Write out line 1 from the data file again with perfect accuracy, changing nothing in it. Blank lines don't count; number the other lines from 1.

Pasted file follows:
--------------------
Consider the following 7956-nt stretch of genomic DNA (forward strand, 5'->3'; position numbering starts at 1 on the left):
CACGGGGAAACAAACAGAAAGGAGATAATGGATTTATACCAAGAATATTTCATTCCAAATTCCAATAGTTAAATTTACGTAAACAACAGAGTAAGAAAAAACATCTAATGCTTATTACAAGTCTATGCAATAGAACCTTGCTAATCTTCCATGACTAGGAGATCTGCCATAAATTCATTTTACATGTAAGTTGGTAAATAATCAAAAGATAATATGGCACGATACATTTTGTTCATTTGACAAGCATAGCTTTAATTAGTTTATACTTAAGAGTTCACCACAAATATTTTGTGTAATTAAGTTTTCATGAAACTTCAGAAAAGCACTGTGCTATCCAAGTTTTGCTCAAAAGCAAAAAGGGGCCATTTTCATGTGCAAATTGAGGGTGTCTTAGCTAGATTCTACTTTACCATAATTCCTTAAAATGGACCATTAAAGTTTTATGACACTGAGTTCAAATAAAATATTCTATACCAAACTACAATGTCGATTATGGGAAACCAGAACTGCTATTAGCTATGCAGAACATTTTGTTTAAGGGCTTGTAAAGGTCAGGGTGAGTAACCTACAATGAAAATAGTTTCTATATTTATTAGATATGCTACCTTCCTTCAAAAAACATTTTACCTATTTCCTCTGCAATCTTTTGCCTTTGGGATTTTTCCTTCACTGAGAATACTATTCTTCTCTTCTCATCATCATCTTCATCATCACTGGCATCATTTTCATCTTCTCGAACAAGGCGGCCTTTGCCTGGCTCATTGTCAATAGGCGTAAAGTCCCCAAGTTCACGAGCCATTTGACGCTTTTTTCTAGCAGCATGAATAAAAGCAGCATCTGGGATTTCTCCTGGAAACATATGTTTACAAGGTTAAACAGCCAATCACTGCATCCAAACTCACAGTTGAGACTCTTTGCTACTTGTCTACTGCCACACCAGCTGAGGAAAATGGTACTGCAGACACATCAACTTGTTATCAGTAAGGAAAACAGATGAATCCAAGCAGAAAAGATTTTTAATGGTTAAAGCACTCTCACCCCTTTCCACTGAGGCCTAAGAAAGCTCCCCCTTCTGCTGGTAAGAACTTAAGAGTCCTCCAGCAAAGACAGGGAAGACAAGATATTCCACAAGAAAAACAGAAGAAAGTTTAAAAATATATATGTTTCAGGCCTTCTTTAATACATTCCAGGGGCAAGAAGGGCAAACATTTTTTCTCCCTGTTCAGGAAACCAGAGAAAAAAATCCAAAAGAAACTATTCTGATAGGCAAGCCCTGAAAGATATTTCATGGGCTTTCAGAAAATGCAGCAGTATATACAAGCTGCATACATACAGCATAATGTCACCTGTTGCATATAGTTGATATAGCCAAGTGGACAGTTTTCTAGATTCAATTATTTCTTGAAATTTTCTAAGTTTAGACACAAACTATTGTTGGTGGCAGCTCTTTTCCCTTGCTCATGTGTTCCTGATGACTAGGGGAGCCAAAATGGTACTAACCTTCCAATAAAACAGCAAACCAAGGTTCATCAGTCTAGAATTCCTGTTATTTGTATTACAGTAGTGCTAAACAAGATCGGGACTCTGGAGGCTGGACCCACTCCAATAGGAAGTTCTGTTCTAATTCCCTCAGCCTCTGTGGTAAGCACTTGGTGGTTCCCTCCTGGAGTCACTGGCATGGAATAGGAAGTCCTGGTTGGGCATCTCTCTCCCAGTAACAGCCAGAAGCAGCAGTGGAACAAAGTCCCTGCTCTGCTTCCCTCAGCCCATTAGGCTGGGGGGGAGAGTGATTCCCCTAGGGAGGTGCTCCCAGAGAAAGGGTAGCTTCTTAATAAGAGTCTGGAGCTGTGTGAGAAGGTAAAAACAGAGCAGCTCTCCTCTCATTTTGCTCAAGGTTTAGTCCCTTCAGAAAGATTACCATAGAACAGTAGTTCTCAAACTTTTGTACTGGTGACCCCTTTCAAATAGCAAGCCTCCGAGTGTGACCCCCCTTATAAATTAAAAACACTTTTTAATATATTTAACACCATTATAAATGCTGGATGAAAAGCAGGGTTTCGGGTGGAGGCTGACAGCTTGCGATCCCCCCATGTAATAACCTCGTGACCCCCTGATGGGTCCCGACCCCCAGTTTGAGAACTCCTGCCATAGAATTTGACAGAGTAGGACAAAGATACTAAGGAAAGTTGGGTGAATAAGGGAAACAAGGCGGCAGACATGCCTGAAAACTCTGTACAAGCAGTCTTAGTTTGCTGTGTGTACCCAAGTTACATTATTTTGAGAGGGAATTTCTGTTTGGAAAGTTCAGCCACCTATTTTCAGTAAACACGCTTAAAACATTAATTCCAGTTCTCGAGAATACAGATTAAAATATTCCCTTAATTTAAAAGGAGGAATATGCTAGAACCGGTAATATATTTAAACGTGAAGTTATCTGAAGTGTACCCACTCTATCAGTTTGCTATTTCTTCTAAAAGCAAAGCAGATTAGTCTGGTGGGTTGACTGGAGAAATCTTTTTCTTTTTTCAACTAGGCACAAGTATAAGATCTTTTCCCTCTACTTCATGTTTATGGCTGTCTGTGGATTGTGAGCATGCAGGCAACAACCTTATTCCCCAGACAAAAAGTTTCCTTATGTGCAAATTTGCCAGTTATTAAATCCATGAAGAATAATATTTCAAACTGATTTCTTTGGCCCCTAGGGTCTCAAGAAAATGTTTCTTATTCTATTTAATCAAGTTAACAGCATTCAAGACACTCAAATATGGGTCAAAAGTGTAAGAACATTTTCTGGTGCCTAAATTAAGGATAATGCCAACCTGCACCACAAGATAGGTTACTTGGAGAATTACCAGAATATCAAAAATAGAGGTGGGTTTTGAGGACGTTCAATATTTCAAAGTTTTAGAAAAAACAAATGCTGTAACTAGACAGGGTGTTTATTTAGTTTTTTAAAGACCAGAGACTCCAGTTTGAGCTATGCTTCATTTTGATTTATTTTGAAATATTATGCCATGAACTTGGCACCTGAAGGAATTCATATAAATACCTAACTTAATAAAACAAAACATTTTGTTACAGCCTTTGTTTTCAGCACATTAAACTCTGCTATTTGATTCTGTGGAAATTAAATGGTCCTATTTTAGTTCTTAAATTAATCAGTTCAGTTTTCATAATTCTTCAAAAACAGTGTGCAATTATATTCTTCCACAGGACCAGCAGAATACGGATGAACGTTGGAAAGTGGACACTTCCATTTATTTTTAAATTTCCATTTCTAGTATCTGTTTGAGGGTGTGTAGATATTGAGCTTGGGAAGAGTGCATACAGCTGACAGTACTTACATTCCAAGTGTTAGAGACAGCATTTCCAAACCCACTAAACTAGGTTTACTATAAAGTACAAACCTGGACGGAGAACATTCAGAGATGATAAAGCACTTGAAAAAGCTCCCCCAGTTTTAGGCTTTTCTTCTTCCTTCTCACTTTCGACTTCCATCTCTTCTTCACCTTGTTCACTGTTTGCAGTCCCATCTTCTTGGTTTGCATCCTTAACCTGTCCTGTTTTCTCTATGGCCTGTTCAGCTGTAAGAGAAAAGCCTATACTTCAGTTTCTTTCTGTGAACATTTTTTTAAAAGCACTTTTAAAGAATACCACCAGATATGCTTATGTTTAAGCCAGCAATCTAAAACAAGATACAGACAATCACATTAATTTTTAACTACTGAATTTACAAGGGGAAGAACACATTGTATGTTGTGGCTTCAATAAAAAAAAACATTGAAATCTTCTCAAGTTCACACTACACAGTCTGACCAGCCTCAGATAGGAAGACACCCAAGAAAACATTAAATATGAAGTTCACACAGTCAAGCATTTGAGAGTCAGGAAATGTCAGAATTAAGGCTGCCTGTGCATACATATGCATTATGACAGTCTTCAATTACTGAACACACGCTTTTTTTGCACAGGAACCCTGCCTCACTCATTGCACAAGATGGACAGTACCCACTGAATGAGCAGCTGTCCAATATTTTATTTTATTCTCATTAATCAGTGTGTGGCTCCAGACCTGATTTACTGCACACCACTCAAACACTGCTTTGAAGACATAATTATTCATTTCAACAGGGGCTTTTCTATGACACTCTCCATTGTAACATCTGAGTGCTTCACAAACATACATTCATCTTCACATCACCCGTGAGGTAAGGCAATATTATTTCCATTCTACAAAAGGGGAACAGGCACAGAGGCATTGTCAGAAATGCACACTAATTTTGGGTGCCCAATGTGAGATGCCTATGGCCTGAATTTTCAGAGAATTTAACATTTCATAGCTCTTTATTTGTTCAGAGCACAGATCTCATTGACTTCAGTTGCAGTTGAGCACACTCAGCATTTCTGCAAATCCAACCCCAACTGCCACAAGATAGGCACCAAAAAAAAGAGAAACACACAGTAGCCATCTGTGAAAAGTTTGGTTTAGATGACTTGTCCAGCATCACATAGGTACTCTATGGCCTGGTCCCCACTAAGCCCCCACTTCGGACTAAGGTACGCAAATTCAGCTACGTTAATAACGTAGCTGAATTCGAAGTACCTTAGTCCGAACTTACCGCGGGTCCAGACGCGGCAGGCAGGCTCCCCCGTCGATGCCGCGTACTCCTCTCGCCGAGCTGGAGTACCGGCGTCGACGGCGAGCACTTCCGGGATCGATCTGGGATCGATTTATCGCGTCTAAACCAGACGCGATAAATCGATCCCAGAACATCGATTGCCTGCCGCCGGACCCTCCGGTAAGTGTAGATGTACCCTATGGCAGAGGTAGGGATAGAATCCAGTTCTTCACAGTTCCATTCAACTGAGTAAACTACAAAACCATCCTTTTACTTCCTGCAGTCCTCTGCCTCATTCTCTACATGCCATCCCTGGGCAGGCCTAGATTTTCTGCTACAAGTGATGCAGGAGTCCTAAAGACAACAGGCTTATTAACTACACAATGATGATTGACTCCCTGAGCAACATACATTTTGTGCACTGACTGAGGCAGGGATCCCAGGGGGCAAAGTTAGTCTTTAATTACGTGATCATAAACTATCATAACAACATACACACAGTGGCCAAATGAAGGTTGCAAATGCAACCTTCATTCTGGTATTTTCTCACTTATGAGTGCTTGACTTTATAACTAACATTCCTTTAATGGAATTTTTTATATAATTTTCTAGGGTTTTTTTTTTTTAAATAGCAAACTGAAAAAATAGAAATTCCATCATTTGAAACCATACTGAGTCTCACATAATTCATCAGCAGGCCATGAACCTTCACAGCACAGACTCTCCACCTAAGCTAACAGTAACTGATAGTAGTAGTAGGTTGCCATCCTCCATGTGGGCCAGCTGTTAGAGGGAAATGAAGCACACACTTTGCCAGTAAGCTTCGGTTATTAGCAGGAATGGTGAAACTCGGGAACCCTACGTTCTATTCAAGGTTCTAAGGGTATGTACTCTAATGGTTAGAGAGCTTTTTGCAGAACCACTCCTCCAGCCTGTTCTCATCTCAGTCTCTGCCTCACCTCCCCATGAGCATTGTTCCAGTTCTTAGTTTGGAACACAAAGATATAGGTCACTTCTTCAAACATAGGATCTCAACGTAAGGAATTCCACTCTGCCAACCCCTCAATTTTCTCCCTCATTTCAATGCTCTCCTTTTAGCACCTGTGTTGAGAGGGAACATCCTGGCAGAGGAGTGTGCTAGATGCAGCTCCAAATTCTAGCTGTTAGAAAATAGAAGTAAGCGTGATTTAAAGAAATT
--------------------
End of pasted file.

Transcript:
Consider the following 7956-nt stretch of genomic DNA (forward strand, 5'->3'; position numbering starts at 1 on the left):